But when top U.S. weapons inspector David Kay reported recently that "we were almost all wrong" in assessing Iraq's WMD program, gleeful Democrats and their allies in a largely leftist media pounced – while all of them studiously avoided mention of Kay's other finding: that his discoveries of Iraq's potential for wreaking havoc may actually have been

So, after months of blanket coverage of the Democratic primaries, in which not three or five but all nine candidates engaged in an orgy of virulent Bush-bashing, the president decided to face the nation about their ongoing distortions of his record, including that he engaged in war with Iraq under "false pretenses" and bad intelligence.

"… only the ossified Left could decry poor intelligence for prompting us to go into Iraq, and then suggest we should have acted earlier on poorer intelligence prior to 9/11, as they now suggest with regard to North Korea," said Victor Davis Hanson (professor of Classics at Stanford University, visiting professor at the U.S. Naval Academy, and prolific author).

Logic like this, however, never washes with Leftist Democrats when it comes to vanquishing dictators and therefore preventing disaster. They rankle at President Bush's policy of pre-emption – striking a known enemy before he strikes us – preferring to strike only those who pose no threat to the United States, as we did in the ‘90s in Bosnia, Somalia, Haiti … the list goes on.

But pre-emption is the same health-care policy they advocate when doctors urge us to swallow a daily aspirin to avoid a heart attack, have a yearly mammogram and pap and PSA test, take folic acid if you're pregnant. It's the same policy that insurance companies employ: Give us your money to avoid being blindsided by illness or fire or crime. It's the same policy investment counselors suggest: Save now to avoid future financial disaster.

The consequences of not heeding this advice can be painful for an individual and his/her family. But if the president doesn't take pre-emptive action against terrorists, not only you or your family or your baby will suffer; millions of people will be annihilated in a single biological or nuclear terror attack!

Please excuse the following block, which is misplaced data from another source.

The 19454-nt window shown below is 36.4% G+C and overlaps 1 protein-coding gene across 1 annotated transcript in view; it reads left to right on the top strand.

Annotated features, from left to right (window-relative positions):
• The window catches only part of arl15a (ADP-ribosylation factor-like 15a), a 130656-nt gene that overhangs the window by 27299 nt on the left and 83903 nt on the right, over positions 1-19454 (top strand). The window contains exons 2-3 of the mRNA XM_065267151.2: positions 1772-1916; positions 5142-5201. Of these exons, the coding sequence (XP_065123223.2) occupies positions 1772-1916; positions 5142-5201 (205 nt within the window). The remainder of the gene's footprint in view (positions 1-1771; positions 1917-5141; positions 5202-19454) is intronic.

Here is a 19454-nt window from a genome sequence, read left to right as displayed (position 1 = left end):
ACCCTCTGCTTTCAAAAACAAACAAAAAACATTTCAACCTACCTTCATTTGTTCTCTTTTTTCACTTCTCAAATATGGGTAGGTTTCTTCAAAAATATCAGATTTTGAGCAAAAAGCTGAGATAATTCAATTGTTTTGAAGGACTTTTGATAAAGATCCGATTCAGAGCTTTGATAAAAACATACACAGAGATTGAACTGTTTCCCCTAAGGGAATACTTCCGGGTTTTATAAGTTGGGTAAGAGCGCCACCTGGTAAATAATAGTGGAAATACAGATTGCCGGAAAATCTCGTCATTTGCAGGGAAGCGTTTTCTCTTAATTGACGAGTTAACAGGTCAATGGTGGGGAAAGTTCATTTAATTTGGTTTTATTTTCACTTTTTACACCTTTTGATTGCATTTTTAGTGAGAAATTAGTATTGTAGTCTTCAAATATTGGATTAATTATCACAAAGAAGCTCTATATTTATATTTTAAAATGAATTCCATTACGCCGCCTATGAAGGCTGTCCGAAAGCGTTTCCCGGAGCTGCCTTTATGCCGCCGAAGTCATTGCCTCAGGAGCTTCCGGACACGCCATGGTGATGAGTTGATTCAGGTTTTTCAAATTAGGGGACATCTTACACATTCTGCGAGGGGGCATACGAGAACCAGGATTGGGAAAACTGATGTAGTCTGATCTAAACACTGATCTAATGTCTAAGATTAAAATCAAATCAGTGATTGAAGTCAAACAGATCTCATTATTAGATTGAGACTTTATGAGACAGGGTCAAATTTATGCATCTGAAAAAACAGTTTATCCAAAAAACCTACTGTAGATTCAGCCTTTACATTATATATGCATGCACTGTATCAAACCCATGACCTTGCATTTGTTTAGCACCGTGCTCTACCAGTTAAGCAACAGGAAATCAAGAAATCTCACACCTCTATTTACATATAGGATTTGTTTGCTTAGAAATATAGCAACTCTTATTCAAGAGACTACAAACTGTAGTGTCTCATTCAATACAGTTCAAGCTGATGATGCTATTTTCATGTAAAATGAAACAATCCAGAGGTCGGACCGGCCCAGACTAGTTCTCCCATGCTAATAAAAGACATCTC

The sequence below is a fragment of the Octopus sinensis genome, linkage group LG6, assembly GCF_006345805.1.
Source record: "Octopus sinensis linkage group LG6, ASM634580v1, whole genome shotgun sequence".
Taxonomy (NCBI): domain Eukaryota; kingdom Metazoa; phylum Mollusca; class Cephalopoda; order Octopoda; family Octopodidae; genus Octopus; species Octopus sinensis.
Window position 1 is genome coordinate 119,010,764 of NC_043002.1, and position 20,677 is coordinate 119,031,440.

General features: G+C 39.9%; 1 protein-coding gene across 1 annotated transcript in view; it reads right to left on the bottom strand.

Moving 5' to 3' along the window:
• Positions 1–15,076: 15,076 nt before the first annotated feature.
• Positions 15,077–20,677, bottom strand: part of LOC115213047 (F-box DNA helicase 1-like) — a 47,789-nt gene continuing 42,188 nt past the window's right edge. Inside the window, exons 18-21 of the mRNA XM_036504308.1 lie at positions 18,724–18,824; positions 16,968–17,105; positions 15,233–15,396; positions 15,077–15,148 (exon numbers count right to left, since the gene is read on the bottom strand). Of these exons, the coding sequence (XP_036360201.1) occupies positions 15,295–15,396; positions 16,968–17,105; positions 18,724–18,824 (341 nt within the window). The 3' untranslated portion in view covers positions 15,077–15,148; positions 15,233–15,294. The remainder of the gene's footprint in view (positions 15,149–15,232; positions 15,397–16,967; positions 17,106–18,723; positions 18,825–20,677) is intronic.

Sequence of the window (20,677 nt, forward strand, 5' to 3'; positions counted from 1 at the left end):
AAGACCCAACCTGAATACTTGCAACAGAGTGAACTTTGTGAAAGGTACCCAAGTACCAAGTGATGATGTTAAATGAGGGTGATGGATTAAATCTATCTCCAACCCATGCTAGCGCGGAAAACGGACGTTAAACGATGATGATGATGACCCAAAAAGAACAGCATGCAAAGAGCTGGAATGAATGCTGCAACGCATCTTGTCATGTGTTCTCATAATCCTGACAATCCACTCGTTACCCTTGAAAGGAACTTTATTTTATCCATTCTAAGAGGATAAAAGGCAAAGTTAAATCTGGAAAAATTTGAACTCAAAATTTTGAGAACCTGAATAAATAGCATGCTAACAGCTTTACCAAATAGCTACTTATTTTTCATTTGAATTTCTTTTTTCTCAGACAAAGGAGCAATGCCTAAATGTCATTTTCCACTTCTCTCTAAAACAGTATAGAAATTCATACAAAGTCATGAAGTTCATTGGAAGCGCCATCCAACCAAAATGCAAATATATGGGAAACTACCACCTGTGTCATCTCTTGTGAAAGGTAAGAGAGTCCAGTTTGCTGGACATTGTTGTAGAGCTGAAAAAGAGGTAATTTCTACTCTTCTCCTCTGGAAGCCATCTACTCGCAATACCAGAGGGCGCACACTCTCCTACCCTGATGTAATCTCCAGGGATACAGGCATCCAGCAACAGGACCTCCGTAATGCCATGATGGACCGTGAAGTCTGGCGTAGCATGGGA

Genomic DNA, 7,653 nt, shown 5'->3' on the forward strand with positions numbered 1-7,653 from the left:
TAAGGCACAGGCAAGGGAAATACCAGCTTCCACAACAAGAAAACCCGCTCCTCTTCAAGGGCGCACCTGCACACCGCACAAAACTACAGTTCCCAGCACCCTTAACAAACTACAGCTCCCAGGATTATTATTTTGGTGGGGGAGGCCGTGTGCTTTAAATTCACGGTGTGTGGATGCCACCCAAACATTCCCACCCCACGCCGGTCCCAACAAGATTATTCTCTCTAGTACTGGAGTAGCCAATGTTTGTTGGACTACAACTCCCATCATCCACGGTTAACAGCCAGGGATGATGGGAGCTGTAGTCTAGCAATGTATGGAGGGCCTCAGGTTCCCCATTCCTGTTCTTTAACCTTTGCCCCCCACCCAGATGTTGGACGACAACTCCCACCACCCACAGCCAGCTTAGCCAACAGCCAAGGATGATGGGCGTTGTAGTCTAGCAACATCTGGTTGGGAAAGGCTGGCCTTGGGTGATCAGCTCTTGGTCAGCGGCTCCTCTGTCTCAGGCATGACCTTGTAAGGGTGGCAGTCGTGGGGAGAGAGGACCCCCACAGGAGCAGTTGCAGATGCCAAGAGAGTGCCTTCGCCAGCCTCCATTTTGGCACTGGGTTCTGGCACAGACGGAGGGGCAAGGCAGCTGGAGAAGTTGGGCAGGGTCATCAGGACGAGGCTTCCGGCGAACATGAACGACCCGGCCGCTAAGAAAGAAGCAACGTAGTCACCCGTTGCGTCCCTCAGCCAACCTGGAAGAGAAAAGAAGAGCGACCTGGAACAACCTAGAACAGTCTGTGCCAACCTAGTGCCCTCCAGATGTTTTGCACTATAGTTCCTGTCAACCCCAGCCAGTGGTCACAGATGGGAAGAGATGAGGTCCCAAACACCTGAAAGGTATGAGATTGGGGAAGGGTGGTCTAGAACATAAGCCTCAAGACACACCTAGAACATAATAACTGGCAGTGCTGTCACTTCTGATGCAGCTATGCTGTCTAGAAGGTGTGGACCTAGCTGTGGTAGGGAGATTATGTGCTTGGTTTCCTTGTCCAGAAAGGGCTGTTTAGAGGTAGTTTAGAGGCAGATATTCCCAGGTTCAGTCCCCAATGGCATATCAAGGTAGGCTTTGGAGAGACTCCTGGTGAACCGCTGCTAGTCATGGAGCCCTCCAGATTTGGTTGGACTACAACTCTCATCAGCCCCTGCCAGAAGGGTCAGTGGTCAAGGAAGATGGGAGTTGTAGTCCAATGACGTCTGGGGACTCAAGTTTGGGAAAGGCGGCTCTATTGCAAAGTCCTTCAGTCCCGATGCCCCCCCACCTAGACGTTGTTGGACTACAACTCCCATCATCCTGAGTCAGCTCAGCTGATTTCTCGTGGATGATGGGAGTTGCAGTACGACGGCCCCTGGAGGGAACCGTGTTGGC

Yet the uproar continues, the loudest being from Oval Office wannabe John Kerry – who has spoken out forcefully for years about the danger of Iraq's WMD program but now excoriates the president's decision to depose the Butcher of Baghdad in language that reeks like a contaminated stew of political opportunism and craven cynicism.

In fact, what is Kerry's big picture? On Iraq: Back to the U.N.! On the economy: Back to high taxes! On education: Forget about testing children and the accountability of teachers! In other words, a virtual scrapbook of retro black-and-white snapshots of strategies that have failed miserably in the past. And – significantly – no big picture at all.

President Ronald Reagan once said: "There are no easy answers, but there are simple answers. We must have the courage to do what we know is morally right."

To the everlasting good fortune of our nation, we now have a president who can see the big picture and has both the moral rectitude and the courage to act.

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Most people agree that the greatest actors of this and the past generation are Robert De Niro and Marlon Brando. In interviews, however, both are surprisingly inarticulate in putting the art and science of their craft into words. Rather, they let their President Bush is...
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Thursday, 12 February 2004 12:00 AM